Can anyone else tell me what types of documents they read and write for computer science related jobs?
    GCC on Fedora Core 10

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    Cat
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    My job is a bit odd because it's a hybrid of programming and technical support, but here are my answers:

    Quote Originally Posted by MacNilly View Post
    What types of skills or qualifications are needed for your job?
    At least a bachelor's degree with high grades (engineering, computer science, and science degrees preferred - those hired only as programmers need a CS or EE degree).

    What kind of documents do you often read for your job? What kind of documents do you always write for your job? Where can I find these documents?
    I keep up with the press and with regulatory changes in my industry (of which there are many), and some programming books. I mainly write design documents & testing instructions for internal use; I also review the writers' work when they write the customer-facing documentation of my changes.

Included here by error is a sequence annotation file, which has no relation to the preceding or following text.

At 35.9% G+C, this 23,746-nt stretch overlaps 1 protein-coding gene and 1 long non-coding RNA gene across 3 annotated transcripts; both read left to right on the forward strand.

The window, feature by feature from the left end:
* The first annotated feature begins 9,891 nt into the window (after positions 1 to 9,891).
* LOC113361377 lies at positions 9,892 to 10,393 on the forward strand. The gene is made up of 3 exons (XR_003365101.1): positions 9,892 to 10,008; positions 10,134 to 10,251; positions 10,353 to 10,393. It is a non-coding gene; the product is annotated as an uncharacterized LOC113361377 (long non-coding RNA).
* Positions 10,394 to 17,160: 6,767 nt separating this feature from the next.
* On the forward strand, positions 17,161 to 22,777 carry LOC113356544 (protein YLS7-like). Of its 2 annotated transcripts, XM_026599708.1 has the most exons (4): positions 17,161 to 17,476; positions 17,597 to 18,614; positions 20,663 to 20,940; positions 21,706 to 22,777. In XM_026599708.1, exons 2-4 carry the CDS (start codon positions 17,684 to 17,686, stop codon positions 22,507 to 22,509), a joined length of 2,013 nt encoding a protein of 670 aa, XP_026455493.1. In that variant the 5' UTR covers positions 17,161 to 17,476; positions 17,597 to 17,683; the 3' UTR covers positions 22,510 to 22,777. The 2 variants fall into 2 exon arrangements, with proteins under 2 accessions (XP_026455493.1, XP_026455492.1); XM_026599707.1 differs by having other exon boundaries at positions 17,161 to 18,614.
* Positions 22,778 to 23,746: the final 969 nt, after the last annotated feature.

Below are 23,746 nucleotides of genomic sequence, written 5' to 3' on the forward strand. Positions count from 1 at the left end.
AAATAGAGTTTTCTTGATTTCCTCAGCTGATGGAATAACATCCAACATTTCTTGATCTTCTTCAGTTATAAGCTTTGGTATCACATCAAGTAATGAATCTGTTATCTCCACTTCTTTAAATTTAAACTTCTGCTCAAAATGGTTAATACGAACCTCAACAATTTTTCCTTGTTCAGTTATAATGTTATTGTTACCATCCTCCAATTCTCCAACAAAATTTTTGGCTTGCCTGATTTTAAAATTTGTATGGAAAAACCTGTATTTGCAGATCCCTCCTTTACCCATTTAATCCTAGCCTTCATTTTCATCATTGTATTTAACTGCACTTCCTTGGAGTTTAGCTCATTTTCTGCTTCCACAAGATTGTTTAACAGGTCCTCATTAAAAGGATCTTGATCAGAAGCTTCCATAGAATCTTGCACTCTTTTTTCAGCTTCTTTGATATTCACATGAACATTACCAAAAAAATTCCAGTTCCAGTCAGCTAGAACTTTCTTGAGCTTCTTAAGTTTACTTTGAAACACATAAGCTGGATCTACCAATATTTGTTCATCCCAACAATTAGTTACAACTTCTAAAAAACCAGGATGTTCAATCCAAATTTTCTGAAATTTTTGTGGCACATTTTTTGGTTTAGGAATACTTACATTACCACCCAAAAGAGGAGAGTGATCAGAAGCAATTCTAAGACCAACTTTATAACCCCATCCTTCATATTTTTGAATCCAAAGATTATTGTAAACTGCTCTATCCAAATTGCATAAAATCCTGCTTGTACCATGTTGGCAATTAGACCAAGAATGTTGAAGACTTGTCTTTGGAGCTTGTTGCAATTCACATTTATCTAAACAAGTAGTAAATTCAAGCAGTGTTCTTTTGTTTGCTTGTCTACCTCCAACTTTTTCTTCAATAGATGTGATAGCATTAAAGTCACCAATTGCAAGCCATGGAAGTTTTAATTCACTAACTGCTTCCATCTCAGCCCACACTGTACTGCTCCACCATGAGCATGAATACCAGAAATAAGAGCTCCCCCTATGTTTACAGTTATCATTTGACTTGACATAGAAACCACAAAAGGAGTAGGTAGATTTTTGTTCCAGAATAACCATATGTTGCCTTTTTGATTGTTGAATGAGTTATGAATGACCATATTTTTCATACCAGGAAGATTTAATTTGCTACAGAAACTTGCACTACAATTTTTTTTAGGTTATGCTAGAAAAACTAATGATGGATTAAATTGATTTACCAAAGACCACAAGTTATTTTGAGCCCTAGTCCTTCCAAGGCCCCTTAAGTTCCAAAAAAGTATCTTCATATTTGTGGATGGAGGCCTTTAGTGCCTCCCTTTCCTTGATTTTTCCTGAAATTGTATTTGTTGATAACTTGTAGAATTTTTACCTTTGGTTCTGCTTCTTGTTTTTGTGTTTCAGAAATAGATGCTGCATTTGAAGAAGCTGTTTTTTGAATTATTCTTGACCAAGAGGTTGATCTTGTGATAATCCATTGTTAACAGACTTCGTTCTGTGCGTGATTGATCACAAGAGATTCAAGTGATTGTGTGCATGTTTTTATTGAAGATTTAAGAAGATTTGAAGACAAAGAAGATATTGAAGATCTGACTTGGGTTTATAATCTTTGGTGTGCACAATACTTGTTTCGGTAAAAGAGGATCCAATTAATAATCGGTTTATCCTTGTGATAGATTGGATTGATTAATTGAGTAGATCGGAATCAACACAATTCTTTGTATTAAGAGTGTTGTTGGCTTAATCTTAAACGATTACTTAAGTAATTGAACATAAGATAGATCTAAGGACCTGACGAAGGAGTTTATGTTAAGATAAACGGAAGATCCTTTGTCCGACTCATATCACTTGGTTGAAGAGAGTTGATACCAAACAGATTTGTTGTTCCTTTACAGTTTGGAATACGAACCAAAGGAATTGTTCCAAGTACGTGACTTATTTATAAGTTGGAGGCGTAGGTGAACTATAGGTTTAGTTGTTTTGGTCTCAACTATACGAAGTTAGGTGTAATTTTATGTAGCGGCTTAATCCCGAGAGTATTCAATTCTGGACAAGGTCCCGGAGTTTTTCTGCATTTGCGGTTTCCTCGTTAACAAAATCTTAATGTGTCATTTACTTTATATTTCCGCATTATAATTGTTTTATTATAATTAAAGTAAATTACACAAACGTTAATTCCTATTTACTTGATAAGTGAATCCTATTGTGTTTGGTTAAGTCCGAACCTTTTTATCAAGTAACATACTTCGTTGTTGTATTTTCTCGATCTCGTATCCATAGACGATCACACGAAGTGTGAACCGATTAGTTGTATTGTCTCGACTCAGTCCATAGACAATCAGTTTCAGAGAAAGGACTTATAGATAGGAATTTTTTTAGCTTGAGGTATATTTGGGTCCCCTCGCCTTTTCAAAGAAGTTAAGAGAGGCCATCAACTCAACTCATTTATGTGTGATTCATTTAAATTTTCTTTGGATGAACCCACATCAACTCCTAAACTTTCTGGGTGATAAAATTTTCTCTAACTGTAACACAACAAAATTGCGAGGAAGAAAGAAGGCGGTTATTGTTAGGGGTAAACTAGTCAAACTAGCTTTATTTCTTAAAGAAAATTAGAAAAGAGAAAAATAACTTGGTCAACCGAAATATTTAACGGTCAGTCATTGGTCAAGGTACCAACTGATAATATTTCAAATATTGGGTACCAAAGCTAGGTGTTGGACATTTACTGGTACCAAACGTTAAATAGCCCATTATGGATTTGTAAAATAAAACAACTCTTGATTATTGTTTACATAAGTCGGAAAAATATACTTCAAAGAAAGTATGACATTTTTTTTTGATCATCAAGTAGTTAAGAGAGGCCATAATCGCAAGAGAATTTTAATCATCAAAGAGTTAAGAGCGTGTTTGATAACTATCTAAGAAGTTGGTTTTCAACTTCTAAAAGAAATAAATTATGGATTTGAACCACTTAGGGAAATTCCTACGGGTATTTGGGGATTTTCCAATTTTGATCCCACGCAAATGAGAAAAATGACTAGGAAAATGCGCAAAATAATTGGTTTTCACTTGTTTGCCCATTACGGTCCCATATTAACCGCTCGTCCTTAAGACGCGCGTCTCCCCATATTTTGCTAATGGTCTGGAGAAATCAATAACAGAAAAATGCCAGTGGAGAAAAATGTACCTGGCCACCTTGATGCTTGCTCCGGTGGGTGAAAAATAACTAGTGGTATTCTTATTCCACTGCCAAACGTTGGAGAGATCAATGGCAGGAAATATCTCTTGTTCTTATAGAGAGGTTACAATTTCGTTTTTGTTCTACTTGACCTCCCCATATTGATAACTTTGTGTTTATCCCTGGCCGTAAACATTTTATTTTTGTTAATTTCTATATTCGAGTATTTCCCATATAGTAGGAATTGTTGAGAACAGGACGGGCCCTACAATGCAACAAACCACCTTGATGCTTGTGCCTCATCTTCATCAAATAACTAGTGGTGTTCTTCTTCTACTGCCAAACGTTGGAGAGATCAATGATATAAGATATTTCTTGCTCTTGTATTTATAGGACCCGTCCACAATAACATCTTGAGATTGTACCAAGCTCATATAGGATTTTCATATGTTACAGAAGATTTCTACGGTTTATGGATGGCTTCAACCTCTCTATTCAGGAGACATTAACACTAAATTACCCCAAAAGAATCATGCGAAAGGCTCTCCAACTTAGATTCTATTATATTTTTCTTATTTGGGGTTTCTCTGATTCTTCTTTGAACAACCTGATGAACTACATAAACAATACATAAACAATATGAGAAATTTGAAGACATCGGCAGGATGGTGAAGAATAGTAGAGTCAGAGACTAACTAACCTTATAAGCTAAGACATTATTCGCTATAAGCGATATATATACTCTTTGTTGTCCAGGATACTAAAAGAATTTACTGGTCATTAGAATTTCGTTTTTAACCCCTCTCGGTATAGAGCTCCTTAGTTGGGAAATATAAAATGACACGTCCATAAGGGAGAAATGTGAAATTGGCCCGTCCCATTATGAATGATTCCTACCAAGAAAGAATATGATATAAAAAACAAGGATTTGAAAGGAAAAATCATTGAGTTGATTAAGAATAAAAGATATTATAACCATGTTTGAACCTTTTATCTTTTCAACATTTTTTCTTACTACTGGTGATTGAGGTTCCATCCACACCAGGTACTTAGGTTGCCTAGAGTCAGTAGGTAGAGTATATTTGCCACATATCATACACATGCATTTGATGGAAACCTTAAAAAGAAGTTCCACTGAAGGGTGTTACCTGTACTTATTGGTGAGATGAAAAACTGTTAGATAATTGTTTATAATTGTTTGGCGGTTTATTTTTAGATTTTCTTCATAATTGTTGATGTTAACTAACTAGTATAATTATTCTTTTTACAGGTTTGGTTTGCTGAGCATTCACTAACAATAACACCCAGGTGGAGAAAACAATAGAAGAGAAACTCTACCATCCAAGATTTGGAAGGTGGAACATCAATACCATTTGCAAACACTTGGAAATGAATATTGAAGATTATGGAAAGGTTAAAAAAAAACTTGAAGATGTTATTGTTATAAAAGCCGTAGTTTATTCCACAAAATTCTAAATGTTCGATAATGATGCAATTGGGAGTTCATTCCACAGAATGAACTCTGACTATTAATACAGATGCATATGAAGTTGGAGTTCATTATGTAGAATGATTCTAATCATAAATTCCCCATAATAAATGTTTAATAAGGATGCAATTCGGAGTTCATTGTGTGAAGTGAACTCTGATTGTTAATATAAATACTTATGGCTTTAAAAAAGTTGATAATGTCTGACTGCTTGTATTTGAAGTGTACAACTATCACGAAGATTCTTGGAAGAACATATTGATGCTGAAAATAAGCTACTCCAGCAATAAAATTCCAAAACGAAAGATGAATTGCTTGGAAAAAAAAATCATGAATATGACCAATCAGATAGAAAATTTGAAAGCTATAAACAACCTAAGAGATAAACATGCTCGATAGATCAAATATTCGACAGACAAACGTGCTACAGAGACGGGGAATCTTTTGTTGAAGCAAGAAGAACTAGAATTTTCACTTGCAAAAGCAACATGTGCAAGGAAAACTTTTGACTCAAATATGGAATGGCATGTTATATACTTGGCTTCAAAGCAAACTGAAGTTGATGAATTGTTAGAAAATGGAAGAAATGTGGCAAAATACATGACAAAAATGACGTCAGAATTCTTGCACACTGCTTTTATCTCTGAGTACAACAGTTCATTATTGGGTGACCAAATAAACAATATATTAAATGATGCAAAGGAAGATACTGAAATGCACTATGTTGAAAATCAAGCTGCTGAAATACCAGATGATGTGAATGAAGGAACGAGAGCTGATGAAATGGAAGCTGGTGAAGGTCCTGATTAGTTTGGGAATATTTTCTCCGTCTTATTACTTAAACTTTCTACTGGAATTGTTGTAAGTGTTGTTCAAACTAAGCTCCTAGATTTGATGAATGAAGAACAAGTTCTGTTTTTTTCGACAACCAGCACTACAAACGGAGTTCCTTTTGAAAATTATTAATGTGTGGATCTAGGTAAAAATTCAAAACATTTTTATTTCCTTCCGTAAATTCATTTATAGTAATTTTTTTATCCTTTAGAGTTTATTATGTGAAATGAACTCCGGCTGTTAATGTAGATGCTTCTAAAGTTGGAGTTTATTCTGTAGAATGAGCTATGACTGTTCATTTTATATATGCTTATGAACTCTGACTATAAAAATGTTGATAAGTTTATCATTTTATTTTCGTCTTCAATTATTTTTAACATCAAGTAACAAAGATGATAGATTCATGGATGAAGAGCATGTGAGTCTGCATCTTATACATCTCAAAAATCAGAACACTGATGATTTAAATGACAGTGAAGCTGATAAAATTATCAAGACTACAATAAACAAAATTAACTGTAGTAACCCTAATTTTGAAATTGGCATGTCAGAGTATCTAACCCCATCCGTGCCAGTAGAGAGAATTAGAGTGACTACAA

Are reading, writing and research skills important in the performance of your job? If so, why? If not, why not?
    Absolutely. Making sure you aren't reinventing the wheel, and clearly documenting your design choices will save a ton of time and hassle for everyone.

    Do you pay attention to the use of language (tone, word choice) when you write for your job? If so, why? If not, why not?
    Certainly. I've communicated directly with the CEOs / CIOs of billion-dollar organizations. Also if you have any customer interactions at all, rapport is critical.

    What was your expectation before you started this job? What was your surprise after you started this job?
    I was not expecting I'd like the job I have - as mentioned, it is a hybrid role, where I was seeking a pure programming role. I took the job when the job market sucked, hoping I could prove myself and transition to a pure programming role. The surprise was - now that I've proven myself and would certainly be welcome to change roles if I asked - I actually really enjoy the role I have.

    What kind of thinking is most valued in our filed?
    Think critically about your designs and your code. Involve end-users and key stakeholders heavily in the design process - however much you think you know about their workflows, they know them a thousand times better. Don't settle for a sloppy solution (they have a way of being a short-term gain and a long-term loss) but don't overengineer your solution - solve today's problems, think about tomorrow's, but don't try to speculate too much about where you might want to go in the future. 'Future-proofing' tends to overcomplicate the design for a nebulous idea of a need that might or might not ever materialize.
    You ever try a pink golf ball, Wally? Why, the wind shear on a pink ball alone can take the head clean off a 90 pound midget at 300 yards.